Alternatives to canned products exist in the form of frozen food products. In most forms of frozen food products, food stuffs are introduced into a container whereupon a lid is sealed over the food stuffs and the entire container subjected to below freezing temperatures. Frozen food packaging offers the advantage of a diminished need for food preservatives. Additionally, frozen food products offer an advantage from the standpoint of sealing the container itself, since contaminants introduced on the sealing surface ordinarily do not flourish in a low temperature environment. Disadvantages of frozen food products reside in the lack of the fresh food state of the end product. Moreover, many foods, especially poultry and vegetable products, tend to loose flavor and appearance as a result of the freezing process.
The foregoing containment techniques have been superseded in recent years by the introduction of systems adapted to contain a fresh food product in a vacuum or modified gas atmosphere. Such systems ordinarily consist of a tray on which is mounted a plastic lid or wrapper. This lid or wrapper must be sealed securely to the bottom tray in a fashion such as to establish an airtight fit. In an ordinary case, such an airtight seal is accomplished via the use of a bottom tray having a flat lip or flange over which may be placed the lid or alternatively a plastic film.
Disadvantages of such techniques have heretofore resided in the lack of an ability to maintain a gas tight seal between the top and the lid of the container. Such problems are usually caused by contamination of the sealing surface of the bottom tray. Contamination usually occurs during the filling procedure.
Contamination of the sealing surface does not allow a gas tight seal to be created in the package. In this respect, it has been estimated that fresh food containers utilizing such filling systems have on the average experienced almost a 15% contamination rate. As might be expected, this contamination has resulted in reduced customer confidence in the packaging, increased instances of spoilage, and increased costs due to the need to manually examine each seal.
The present invention addresses the above-noted and other disadvantages by providing a system for filling gas flush or vacuum type containers in an automated or semi-automated fashion while preserving the integrity of the sealing lip or flange so as to allow the creation and maintenance of a gas tight seal between the lid and the tray itself.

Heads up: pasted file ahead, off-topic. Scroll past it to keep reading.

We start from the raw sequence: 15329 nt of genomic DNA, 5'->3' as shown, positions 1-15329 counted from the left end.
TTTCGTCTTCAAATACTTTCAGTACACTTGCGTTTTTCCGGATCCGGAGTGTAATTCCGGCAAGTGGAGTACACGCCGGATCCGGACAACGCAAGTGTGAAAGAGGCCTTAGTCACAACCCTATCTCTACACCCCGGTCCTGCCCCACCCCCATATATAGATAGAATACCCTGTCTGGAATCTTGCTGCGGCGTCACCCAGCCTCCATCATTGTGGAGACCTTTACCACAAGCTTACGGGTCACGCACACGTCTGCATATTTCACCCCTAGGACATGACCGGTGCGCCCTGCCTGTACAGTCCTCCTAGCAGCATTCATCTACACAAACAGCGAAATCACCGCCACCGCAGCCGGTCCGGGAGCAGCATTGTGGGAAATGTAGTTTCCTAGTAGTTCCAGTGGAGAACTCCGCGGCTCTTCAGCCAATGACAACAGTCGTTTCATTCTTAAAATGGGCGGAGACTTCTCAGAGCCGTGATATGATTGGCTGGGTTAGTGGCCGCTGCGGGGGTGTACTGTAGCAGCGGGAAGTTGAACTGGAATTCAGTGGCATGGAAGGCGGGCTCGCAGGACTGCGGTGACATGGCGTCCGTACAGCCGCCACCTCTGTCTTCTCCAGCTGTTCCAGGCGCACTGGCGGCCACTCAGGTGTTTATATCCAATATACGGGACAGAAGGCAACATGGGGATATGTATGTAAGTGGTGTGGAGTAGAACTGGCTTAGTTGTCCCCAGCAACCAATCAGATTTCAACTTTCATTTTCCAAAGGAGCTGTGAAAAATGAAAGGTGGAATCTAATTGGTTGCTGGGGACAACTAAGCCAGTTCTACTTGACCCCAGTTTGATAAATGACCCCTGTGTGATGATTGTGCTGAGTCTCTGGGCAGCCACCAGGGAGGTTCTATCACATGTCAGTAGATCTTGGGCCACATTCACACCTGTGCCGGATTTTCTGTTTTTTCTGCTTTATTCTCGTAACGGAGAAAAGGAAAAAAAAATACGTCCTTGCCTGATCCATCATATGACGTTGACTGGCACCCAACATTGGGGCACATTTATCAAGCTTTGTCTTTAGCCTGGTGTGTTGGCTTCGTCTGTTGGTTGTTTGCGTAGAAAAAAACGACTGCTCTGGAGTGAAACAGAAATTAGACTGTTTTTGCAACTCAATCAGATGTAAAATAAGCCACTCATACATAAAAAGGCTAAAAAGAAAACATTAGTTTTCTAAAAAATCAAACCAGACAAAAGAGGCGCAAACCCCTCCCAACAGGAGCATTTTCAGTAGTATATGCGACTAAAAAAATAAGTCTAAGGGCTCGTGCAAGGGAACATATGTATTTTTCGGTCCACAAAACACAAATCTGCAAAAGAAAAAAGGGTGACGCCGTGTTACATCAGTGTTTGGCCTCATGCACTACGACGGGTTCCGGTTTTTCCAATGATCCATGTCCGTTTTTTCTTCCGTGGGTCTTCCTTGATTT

Structurally, the present invention consists of an endless track conveyor system, or belt which is disposed above and in an operatively aligned relationship with a second conveyor system, or belt where said second system is adapted to move a product or container in a linear fashion through an area wherein a product, e.g. a fresh food product, is introduced into the container. In a preferred embodiment, the invention includes a number of specially configured shields or barriers which are mounted on the upper conveyor system for movement in a direction and speed substantially identical to that of the lower conveyor system. These shields are preferably provided with apertures closely configured to the size and shape of the interior of the containers moved along the lower conveyor system. These shields or barriers are adapted to fit closely within but in a non-contacting relationship with the upper, open portion of the container, when the containers are moved beneath automated food dispensing or filling mechanisms. In such a fashion, food products are introduced through the shield into the food tray. Splatter or other contamination resultant from the filling operation is directed on the barriers or shields and is thereby prevented from coming into contact with the flange or lip of the food container. In such a fashion, the integrity of this sealing surface itself is maintained during the food filing operation.
In a preferred embodiment, the invention is provided with an automated means to maintain the relative cleanliness of the shields or covers themselves during the food filing operation. This is accomplished by the use of an automated cleaning or sterilization system which is disposed along the upper or lower conveyor systems and is adapted to receive the shields or tray support members in an automated fashion. In such a fashion, potentially contaminating residue will not be allowed to contact the fresh food product, and alternately, will not contact the sealing lip of the food package.
In a second preferred embodiment, means are provided to maintain the synchronous relationship between the upper and lower conveyor assemblies so as to ensure precise alignment during the food filing operation. This alignment system generally comprises indexing or alignment pins which extend from either the barrier or the food support members and are receivable in oversized apertures disposed in the corresponding members in the upper or lower conveyor systems.
The present invention offers a number of advantages over the prior art. One such advantage is the ability to maintain a contamination-free sealing surface preparatory to the application of a sealing top so as to maintain a desired atmosphere within a vacuum or modified atmosphere package.
A second advantage is the ability to automatically maintain the precise alignment between lengthy conveyance systems disposed in synchronous, contacting alignment with each other.
Yet a third advantage is the ability to automatically maintain the sterility of an automated food introduction assembly.
FIG. 1 is a side, cutaway view of a general embodiment of the present invention illustrating the relative position of the shielding system in relation to the food tray and support means.